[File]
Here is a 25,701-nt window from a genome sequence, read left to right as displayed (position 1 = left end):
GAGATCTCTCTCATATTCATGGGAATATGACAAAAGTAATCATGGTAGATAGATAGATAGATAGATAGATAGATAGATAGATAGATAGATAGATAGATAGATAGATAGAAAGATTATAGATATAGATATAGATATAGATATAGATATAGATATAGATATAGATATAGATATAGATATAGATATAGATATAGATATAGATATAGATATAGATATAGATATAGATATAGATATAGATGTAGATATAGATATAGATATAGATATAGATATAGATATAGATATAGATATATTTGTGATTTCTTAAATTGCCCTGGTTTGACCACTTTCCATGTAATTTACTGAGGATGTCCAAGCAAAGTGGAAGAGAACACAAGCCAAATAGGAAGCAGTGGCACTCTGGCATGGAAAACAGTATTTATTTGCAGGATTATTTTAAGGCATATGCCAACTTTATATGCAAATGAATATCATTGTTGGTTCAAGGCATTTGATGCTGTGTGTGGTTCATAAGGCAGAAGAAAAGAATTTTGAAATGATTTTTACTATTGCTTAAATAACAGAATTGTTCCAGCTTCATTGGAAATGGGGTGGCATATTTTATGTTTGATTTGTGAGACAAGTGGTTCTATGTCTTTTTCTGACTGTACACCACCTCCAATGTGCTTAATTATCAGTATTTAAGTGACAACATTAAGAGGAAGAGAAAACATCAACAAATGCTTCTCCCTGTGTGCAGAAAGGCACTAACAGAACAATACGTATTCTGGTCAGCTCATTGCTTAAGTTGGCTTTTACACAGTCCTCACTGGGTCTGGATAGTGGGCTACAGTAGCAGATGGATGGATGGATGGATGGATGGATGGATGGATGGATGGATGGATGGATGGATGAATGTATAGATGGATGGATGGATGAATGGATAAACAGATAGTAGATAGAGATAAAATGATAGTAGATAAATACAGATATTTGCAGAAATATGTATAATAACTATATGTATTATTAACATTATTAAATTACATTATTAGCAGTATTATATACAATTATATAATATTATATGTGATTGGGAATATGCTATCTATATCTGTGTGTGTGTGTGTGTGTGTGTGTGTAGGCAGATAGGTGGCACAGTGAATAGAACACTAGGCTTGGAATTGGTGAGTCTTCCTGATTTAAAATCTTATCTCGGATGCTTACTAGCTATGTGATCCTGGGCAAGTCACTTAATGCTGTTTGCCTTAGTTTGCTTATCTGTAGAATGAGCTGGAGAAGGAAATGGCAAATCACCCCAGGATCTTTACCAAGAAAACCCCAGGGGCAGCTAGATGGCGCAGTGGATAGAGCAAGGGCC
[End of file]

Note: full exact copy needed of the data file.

Here is a 25,701-nt window from a genome sequence, read left to right as displayed (position 1 = left end):
GAGATCTCTCTCATATTCATGGGAATATGACAAAAGTAATCATGGTAGATAGATAGATAGATAGATAGATAGATAGATAGATAGATAGATAGATAGATAGATAGATAGAAAGATTATAGATATAGATATAGATATAGATATAGATATAGATATAGATATAGATATAGATATAGATATAGATATAGATATAGATATAGATATAGATATAGATATAGATATAGATATAGATATAGATGTAGATATAGATATAGATATAGATATAGATATAGATATAGATATAGATATATTTGTGATTTCTTAAATTGCCCTGGTTTGACCACTTTCCATGTAATTTACTGAGGATGTCCAAGCAAAGTGGAAGAGAACACAAGCCAAATAGGAAGCAGTGGCACTCTGGCATGGAAAACAGTATTTATTTGCAGGATTATTTTAAGGCATATGCCAACTTTATATGCAAATGAATATCATTGTTGGTTCAAGGCATTTGATGCTGTGTGTGGTTCATAAGGCAGAAGAAAAGAATTTTGAAATGATTTTTACTATTGCTTAAATAACAGAATTGTTCCAGCTTCATTGGAAATGGGGTGGCATATTTTATGTTTGATTTGTGAGACAAGTGGTTCTATGTCTTTTTCTGACTGTACACCACCTCCAATGTGCTTAATTATCAGTATTTAAGTGACAACATTAAGAGGAAGAGAAAACATCAACAAATGCTTCTCCCTGTGTGCAGAAAGGCACTAACAGAACAATACGTATTCTGGTCAGCTCATTGCTTAAGTTGGCTTTTACACAGTCCTCACTGGGTCTGGATAGTGGGCTACAGTAGCAGATGGATGGATGGATGGATGGATGGATGGATGGATGGATGGATGGATGGATGGATGAATGTATAGATGGATGGATGGATGAATGGATAAACAGATAGTAGATAGAGATAAAATGATAGTAGATAAATACAGATATTTGCAGAAATATGTATAATAACTATATGTATTATTAACATTATTAAATTACATTATTAGCAGTATTATATACAATTATATAATATTATATGTGATTGGGAATATGCTATCTATATCTGTGTGTGTGTGTGTGTGTGTGTGTGTAGGCAGATAGGTGGCACAGTGAATAGAACACTAGGCTTGGAATTGGTGAGTCTTCCTGATTTAAAATCTTATCTCGGATGCTTACTAGCTATGTGATCCTGGGCAAGTCACTTAATGCTGTTTGCCTTAGTTTGCTTATCTGTAGAATGAGCTGGAGAAGGAAATGGCAAATCACCCCAGGATCTTTACCAAGAAAACCCCAGGGGCAGCTAGATGGCGCAGTGGATAGAGCAAGGGCC